Amarante, Portugal

Amarante (Portuguese pronunciation: [ɐmɐˈɾɐ̃tɨ] (listen)) is a municipality and municipal seat in the Tâmega e Sousa subregion in northern Portugal. The population in 2011 was 56,264,[1] in an area of 301.33 square kilometres (116.34 sq mi).[2] The city itself had a population of 11,261 in 2001.[3] The city has been part of the UNESCO Creative Cities Network under the category of City of Music since 2017.[4]

Amarante on the bank of the Rio Tâmega.
Amarante on the bank of the Rio Tâmega.
Flag of Amarante
Coat of arms of Amarante
Coordinates: 41°16′N 8°04′W / 41.267°N 8.067°W / 41.267; -8.067
Country Portugal
Intermunic. comm.Tâmega e Sousa
 • PresidentJosé Luis Gaspar (PSD)
 • Total301.33 km2 (116.34 sq mi)
 • Total56,264
 • Density190/km2 (480/sq mi)
Time zoneUTC±00:00 (WET)
 • Summer (DST)UTC+01:00 (WEST)


An 1850 view of the Largo de São Gonçalo
A view of the church and monastery of Amarante alongside the Tâmega River in 1910

Amarante's origin dates to the primitive peoples that hunted and gathered in the Serra da Aboboreira, sometime during the Stone Age, and extended during the Bronze Age and later the Romanization of the Iberian peninsula.

The first prominent building erected during the area of Amarante was likely the Albergaria do Covelo do Tâmega sometime in the 12th century, by order of Queen D. Mafalda, wife of D. Afonso Henriques. These types of shelter were constructed in small settlements and were used by travellers, especially the poor who transited the territory. Permanent settles fixed themselves around the local churches, such as the Church of São Veríssimo and Church of Lufrei, resulting in growth during the intervening years.

The urban agglomeration of Amarante became important and gained visibility with the arrival of Gonçalo (1187-1259) a Dominican friar who was born in Tagilde (Guimarães), who settled in the area following a pilgrimage to Rome and Jerusalém. He was instrumental in the development of the region, with many local structures attributed to his efforts, including the construction of the stone bridge across the Tâmega River. Following his death, Amarante became the destination of pilgrimages and grew substantially.

In the 16th century, King D. John III expanded the local church and resulting in its conversion into a large Dominican monastery. The bridge was destroyed by a flood in 1763 and was rebuilt.

In the second French invasion, during the Peninsular War, French forces commanded by Marshall Soult, found themselves at the bridge over the Tâmega, and needed to secure their connection to Spain, while advancing from Porto to Marco de Canaveses through Amarante.[5] Soult, realizing that Beresford's Portuguese and English forces were advancing on him, sent a column to the Tâmega valley, in order to prepare the way for a new column. Under the column, commanded by Loison, through looting, skirmishes and unsuccessful attempts to cross the river, entered in Amarante on 18 April 1809, having looted and burned down the villages of Vila Meã, Manhufe and Pidre.[5] In the village they continue to loot and burn down buildings, except for larger family residences, which were left intact and destined to function as the French headquarters and field hospitals.[5] There are still vestiges of these events, including those in the Estate of Magalhães, the facade of the Church of São Gonçalo, the perforated tiles in the sacristy and the damaged pyramids on the bridge.[5]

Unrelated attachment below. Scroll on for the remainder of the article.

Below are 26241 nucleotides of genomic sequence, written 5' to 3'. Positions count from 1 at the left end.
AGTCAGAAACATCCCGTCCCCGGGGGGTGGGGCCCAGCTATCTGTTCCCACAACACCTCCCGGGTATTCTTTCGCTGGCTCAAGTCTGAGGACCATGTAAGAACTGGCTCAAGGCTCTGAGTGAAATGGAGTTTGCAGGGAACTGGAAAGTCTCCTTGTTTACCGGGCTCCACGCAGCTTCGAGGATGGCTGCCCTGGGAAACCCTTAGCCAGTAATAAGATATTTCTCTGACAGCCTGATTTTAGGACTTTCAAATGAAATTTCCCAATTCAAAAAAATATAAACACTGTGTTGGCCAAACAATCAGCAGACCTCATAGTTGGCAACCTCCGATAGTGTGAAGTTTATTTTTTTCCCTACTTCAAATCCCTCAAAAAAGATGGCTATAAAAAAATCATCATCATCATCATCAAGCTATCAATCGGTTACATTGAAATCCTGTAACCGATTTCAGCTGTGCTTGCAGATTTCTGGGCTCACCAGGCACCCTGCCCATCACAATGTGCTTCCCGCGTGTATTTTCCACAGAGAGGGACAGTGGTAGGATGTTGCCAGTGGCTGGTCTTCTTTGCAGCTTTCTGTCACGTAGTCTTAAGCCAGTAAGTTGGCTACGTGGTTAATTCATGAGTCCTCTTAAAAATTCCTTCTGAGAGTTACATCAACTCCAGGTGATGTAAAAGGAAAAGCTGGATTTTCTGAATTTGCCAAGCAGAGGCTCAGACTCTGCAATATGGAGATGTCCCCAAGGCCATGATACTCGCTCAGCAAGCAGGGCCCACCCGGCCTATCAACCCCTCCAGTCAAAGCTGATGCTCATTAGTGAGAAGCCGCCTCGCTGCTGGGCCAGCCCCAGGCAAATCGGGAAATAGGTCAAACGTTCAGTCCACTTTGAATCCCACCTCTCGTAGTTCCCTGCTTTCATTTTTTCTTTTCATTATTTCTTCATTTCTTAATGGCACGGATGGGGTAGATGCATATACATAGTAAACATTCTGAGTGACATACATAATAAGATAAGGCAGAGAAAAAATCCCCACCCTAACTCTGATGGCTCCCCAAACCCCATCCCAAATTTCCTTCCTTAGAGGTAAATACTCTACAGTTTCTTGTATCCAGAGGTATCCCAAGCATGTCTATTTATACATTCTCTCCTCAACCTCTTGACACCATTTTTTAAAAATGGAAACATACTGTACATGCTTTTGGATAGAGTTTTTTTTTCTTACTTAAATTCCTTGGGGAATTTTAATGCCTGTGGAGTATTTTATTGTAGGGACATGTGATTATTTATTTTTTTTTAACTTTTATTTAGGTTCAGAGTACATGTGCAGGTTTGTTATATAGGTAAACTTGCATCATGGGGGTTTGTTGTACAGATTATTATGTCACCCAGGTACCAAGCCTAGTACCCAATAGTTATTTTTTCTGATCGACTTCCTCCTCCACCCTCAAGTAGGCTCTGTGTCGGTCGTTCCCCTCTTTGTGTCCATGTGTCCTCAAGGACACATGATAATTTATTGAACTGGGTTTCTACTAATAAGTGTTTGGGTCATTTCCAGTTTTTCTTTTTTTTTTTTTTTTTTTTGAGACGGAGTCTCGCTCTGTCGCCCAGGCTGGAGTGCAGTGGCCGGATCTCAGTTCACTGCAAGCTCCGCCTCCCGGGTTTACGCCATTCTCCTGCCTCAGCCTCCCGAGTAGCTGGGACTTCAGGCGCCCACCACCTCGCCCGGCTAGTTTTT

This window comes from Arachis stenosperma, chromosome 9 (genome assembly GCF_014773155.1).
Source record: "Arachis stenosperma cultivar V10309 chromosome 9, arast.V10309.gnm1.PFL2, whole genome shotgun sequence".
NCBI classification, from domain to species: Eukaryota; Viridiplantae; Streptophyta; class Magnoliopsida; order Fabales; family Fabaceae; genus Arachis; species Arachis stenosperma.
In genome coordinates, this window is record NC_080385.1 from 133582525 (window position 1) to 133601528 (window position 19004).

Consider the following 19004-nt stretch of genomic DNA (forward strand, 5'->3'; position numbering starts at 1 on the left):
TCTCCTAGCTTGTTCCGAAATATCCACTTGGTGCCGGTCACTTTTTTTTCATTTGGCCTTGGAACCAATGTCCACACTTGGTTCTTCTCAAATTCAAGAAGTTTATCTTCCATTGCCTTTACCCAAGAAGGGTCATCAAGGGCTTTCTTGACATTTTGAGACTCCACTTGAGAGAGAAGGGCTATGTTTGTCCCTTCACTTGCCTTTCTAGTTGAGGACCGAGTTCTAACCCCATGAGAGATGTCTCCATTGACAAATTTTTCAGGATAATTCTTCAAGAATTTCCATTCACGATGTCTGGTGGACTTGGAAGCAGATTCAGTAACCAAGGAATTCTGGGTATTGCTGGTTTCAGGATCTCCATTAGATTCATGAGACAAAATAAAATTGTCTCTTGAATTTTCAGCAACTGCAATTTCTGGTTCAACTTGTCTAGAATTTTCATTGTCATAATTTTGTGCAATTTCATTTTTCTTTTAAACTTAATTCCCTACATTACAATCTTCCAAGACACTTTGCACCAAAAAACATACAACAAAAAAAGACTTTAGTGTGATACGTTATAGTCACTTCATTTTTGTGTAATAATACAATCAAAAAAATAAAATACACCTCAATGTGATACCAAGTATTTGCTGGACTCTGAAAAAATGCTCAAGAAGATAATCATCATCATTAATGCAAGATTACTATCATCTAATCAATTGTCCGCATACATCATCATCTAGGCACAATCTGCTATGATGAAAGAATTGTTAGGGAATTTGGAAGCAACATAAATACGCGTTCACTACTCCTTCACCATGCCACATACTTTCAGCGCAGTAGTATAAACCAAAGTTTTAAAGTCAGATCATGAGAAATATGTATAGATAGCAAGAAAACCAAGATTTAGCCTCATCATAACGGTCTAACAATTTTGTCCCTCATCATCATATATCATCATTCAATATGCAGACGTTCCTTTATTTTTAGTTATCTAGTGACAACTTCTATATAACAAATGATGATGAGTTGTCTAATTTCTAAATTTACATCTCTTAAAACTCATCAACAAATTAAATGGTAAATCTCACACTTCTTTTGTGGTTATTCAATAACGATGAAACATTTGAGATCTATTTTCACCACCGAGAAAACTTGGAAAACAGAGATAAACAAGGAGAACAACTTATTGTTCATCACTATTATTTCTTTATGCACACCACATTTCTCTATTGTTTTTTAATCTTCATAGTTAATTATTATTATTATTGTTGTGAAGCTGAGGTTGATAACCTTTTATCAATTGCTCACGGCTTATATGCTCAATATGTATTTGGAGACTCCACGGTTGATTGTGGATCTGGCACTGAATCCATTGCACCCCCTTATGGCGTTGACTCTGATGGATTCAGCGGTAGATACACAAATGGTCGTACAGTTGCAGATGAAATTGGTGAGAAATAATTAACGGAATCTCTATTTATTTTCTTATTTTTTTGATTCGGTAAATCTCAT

The bridge was also significant to the resistance in the northern campaign. Loison did not count on the entrenched conflict between his forces and the Anglo-Portuguese forces, commanded by Brigadier Silveira.[5] These forces, which included badly-equipped, inexperienced citizens and clergy, were able to resist for the next 14 days, impeding the passage of Napoleonic forces, later known as the heroic defense of the bridge of Amarante.[5] The circlement of the bridge ended on 2 May, around 3:00, following a diversionary manoeuvre by French forces that diverted a small pocket of Portuguese stationed at Eira do Paço, who believed the French would attempt to across by Morleiros.[5] Taking advantage of the fog, the French placed gunpowder near the Portuguese trenches along the bridge, then detonated the explosives. These created confusion and panic among the defenders and caused death and injury in their ranks.[5] Loison then continued his journey, until he was forced to withdraw in the upper Douro by Brigadier Silveira's forces, who he had reorganized, during Napoleon's northern march to the city of Lisbon. For his efforts, Silveira was given a cavalry command, owing to his defense of the bridge, and attributed the title of Count of Amarante and elevated to the status of General.[5] The town was also awarded the Order of the Tower and Sword, which it displays on its coats-of-arms.[5]

The municipality of Amarante, administratively, was part of the Minho Province, and abutted the municipalities of Celorico de Basto (to the north), Gestaço (in the east), Gouveia (in the south) and Santa Cruz de Riba Tâmega (in the west). With administrative reforms during the 19th century, the municipalities of Gouveia, Gestaço and Santa Cruz de Ribatâmega were extinguished, and many of the local parishes were absorbed into the Amarante.


A view of the landscape of the town of Amarante in 1900